A last minute addition to the government's Brexit bill could secure hard-won victory for Theresa May this afternoon.
Brexit secretary David Davis this afternoon published a written ministerial statement allowing the Speaker to have the final say on whether a motion can be amended or not – a major sticking point among Remainer rebels seeking a meaningful vote on the final deal.
While it still includes the phrase “neutral motion” – which infuriated former attorney general Dominic Grieve and other backbenchers when it was inserted into his amendment at the last minute last week – Davis' update means it is no longer unamendable.
MPs will vote this afternoon on the EU Withdrawal Bill once again, after the Lords backed the "Grieve II" amendment, defying the government which has argued it would "bind" the hands of the UK's negotiating team.
Numbers are tight, with rebels still annoyed at what they saw as the Prime Minister's backtracking on an agreement last week. One Labour MP told City A.M. he had seen at least two wheelchair-bound colleagues being denied "pairing" or "nodding through" privileges, which would normally avoid the need for sick or pregnant members to vote in person.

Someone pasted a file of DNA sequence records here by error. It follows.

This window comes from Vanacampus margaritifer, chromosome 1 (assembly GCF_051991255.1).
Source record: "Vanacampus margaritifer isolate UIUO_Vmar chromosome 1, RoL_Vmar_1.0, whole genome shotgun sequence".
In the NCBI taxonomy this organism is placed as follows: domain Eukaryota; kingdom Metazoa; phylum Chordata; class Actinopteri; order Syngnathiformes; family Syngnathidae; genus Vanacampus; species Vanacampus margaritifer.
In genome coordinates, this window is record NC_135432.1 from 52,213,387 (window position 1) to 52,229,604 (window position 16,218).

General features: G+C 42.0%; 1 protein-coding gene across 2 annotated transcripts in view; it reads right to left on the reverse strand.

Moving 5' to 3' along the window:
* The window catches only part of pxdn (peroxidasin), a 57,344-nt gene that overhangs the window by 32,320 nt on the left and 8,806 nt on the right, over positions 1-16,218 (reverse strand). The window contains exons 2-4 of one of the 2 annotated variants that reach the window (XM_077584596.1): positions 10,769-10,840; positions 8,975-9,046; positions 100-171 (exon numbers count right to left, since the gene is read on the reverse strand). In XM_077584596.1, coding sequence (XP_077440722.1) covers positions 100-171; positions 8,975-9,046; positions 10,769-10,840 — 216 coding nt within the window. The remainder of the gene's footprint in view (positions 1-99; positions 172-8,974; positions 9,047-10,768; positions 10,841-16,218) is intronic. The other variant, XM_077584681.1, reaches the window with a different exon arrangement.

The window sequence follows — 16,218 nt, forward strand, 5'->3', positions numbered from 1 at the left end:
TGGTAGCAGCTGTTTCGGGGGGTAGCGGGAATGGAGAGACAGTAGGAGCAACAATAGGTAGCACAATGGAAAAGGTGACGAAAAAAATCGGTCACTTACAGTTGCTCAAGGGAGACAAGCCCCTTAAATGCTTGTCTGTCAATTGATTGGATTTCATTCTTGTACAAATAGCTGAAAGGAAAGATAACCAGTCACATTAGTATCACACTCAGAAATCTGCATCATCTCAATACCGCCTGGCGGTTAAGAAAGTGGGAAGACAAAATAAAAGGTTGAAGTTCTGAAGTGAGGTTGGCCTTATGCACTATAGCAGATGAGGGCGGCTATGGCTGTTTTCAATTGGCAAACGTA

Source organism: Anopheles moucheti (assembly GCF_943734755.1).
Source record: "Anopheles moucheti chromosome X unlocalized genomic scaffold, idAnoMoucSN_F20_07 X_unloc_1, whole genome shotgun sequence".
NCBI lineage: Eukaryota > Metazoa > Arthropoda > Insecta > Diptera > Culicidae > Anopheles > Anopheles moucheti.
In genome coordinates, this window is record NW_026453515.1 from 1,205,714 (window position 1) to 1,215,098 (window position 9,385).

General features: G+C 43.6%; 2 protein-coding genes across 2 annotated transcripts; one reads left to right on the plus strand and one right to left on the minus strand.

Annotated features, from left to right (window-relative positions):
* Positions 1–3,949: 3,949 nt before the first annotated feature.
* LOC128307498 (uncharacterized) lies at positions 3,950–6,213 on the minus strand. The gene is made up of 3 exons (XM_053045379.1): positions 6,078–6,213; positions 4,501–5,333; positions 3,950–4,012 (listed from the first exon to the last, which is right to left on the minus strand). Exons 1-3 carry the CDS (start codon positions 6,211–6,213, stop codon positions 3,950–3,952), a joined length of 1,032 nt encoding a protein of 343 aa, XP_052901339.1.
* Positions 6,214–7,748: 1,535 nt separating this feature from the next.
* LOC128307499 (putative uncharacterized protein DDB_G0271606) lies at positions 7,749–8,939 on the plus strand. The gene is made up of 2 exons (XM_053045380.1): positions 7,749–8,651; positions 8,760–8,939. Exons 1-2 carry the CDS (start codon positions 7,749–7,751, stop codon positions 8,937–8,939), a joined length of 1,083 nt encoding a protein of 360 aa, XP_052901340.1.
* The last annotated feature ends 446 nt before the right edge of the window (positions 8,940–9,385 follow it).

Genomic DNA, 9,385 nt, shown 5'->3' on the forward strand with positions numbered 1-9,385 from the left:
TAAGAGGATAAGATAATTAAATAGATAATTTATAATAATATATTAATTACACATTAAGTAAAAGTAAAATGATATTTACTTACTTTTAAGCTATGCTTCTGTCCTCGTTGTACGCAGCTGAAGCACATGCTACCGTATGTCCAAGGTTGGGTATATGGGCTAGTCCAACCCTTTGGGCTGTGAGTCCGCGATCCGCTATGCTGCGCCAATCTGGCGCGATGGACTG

He likened it to the 1979 no confidence vote in Margaret Thatcher, saying: "There's a real air of desperation that people are being dissuaded from voting – you have someone who is so pregnant they almost certainly shouldn't be here, and someone who can't walk because they're waiting for a hip replacement. It's not a good sign."
It looks highly likely that Davis' statement may have bought the government some additional support, with MPs on both sides describing it as a victory for their argument.
As the debate began, Remainer and would-be rebel Nicky Morgan tweeted: "I welcome acknowledgement from the government that House of Commons standing orders mean that it is the Speaker who determines whether a motion is expressed in neutral terms – on this basis Parliaments vote is meaningful – and I will support Govt Amendment in lieu."